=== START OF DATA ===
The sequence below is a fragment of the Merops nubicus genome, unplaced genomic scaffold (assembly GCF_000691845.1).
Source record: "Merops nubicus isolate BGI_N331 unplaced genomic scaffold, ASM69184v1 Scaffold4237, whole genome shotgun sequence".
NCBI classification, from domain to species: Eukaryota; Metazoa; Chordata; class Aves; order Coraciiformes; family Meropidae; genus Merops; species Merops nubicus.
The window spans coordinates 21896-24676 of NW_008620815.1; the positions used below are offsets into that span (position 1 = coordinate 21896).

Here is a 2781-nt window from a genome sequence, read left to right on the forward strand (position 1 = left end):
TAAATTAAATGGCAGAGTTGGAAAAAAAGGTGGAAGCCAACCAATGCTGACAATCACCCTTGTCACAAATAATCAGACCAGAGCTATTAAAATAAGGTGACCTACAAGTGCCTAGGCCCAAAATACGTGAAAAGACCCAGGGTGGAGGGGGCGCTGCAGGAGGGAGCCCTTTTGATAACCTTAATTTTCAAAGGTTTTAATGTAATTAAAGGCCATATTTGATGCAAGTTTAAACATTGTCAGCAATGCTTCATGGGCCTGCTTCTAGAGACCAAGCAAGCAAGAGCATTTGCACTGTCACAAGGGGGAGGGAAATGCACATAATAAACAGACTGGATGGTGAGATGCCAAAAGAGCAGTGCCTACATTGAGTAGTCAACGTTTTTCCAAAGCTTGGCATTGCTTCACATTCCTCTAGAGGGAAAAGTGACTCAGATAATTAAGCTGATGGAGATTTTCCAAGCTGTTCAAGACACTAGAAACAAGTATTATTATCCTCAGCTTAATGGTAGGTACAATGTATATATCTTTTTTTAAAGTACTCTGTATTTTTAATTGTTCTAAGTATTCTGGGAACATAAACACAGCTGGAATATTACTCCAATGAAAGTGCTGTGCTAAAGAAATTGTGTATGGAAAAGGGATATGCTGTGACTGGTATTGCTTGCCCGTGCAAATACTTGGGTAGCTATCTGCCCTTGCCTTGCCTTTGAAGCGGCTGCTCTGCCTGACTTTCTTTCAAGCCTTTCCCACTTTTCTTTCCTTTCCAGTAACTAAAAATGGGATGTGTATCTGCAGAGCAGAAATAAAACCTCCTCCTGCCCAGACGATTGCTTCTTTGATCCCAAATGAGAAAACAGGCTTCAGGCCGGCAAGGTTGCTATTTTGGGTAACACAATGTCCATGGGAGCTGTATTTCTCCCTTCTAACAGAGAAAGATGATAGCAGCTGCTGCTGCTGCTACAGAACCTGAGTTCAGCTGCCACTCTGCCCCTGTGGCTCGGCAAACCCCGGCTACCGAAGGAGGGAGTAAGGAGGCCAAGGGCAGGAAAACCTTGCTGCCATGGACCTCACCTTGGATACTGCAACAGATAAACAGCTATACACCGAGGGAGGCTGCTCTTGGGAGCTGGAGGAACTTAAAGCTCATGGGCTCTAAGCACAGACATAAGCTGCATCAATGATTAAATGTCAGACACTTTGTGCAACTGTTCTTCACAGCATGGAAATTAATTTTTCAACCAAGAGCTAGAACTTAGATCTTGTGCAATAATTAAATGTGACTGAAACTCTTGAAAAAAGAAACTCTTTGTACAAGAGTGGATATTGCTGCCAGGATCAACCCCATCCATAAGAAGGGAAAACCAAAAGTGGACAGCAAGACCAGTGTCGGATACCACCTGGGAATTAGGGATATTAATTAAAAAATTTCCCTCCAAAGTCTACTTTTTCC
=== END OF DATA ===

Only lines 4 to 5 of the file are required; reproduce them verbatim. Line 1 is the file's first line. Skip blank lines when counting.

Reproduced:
The window spans coordinates 21896-24676 of NW_008620815.1; the positions used below are offsets into that span (position 1 = coordinate 21896).

Here is a 2781-nt window from a genome sequence, read left to right on the forward strand (position 1 = left end):